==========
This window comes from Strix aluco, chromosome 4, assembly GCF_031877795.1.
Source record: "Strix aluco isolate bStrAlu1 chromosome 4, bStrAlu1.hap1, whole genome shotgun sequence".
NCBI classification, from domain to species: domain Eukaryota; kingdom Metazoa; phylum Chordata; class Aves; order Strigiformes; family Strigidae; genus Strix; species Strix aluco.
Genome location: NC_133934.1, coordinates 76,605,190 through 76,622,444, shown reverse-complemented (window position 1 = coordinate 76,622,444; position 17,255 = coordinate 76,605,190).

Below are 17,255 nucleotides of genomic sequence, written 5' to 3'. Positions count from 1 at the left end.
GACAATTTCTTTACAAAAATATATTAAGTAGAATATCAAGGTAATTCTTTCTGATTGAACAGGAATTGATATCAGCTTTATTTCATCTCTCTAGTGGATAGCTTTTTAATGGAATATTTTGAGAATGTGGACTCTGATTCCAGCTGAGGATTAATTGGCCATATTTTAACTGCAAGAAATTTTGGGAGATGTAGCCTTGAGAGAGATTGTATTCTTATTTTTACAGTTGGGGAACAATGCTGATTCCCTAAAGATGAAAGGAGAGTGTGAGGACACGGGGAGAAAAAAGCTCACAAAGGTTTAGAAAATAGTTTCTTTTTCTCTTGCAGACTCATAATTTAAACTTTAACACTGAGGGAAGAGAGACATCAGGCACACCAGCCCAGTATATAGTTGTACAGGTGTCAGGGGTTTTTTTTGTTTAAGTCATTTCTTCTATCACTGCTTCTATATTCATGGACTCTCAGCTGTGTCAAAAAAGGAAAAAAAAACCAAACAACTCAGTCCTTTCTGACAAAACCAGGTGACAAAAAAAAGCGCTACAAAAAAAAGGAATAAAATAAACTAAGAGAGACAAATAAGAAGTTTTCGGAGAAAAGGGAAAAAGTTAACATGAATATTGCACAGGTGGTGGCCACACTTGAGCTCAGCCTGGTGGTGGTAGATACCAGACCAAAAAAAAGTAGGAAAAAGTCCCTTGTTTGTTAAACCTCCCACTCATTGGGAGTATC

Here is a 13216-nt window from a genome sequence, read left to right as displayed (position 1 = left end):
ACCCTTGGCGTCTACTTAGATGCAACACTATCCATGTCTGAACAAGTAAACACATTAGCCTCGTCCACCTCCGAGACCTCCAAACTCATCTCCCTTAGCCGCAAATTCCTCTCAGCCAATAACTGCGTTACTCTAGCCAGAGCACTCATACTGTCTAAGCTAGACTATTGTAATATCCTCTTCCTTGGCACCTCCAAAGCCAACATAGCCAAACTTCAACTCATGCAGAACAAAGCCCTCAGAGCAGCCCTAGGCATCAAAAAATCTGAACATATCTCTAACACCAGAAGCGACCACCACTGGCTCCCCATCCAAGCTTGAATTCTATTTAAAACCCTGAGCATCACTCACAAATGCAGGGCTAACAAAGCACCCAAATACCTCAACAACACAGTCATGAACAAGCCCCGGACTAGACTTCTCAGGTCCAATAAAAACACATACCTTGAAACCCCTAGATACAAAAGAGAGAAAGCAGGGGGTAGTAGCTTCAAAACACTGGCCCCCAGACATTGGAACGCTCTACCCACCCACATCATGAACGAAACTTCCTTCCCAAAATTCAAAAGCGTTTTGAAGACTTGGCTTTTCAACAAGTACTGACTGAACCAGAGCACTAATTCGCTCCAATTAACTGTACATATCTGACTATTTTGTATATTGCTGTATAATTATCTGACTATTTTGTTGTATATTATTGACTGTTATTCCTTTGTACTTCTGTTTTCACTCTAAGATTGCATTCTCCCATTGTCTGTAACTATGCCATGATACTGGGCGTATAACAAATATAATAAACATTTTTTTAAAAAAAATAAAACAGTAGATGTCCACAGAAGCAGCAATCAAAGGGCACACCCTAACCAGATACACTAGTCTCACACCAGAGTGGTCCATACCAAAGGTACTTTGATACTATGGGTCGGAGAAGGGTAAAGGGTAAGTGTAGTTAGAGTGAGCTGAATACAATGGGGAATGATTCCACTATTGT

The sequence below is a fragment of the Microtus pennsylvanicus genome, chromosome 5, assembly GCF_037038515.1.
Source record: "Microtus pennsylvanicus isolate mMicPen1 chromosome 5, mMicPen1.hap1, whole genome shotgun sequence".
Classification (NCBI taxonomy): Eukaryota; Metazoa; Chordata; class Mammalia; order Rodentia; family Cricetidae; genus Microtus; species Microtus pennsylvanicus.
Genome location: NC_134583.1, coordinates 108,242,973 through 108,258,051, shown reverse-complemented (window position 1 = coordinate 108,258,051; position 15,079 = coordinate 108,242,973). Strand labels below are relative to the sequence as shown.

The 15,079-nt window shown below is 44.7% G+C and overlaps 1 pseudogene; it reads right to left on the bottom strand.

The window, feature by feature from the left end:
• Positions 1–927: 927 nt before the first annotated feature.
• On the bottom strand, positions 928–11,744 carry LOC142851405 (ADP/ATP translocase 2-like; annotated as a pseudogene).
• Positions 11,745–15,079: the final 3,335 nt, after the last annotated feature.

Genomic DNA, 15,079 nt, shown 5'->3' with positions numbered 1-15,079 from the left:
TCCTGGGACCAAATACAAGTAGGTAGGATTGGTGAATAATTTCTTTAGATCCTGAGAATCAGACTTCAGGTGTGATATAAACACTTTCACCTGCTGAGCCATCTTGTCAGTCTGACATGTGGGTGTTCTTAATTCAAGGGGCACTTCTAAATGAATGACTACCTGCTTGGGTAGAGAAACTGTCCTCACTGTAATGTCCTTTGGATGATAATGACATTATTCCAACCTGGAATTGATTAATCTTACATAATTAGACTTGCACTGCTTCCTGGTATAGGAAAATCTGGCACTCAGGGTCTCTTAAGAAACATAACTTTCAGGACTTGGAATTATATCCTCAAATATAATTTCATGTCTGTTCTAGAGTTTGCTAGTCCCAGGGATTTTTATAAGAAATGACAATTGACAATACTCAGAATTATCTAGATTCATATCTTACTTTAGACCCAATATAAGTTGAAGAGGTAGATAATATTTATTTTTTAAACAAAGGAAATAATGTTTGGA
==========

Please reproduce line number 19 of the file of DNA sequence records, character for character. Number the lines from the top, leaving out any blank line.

TCCTGGGACCAAATACAAGTAGGTAGGATTGGTGAATAATTTCTTTAGATCCTGAGAATCAGACTTCAGGTGTGATATAAACACTTTCACCTGCTGAGCCATCTTGTCAGTCTGACATGTGGGTGTTCTTAATTCAAGGGGCACTTCTAAATGAATGACTACCTGCTTGGGTAGAGAAACTGTCCTCACTGTAATGTCCTTTGGATGATAATGACATTATTCCAACCTGGAATTGATTAATCTTACATAATTAGACTTGCACTGCTTCCTGGTATAGGAAAATCTGGCACTCAGGGTCTCTTAAGAAACATAACTTTCAGGACTTGGAATTATATCCTCAAATATAATTTCATGTCTGTTCTAGAGTTTGCTAGTCCCAGGGATTTTTATAAGAAATGACAATTGACAATACTCAGAATTATCTAGATTCATATCTTACTTTAGACCCAATATAAGTTGAAGAGGTAGATAATATTTATTTTTTAAACAAAGGAAATAATGTTTGGA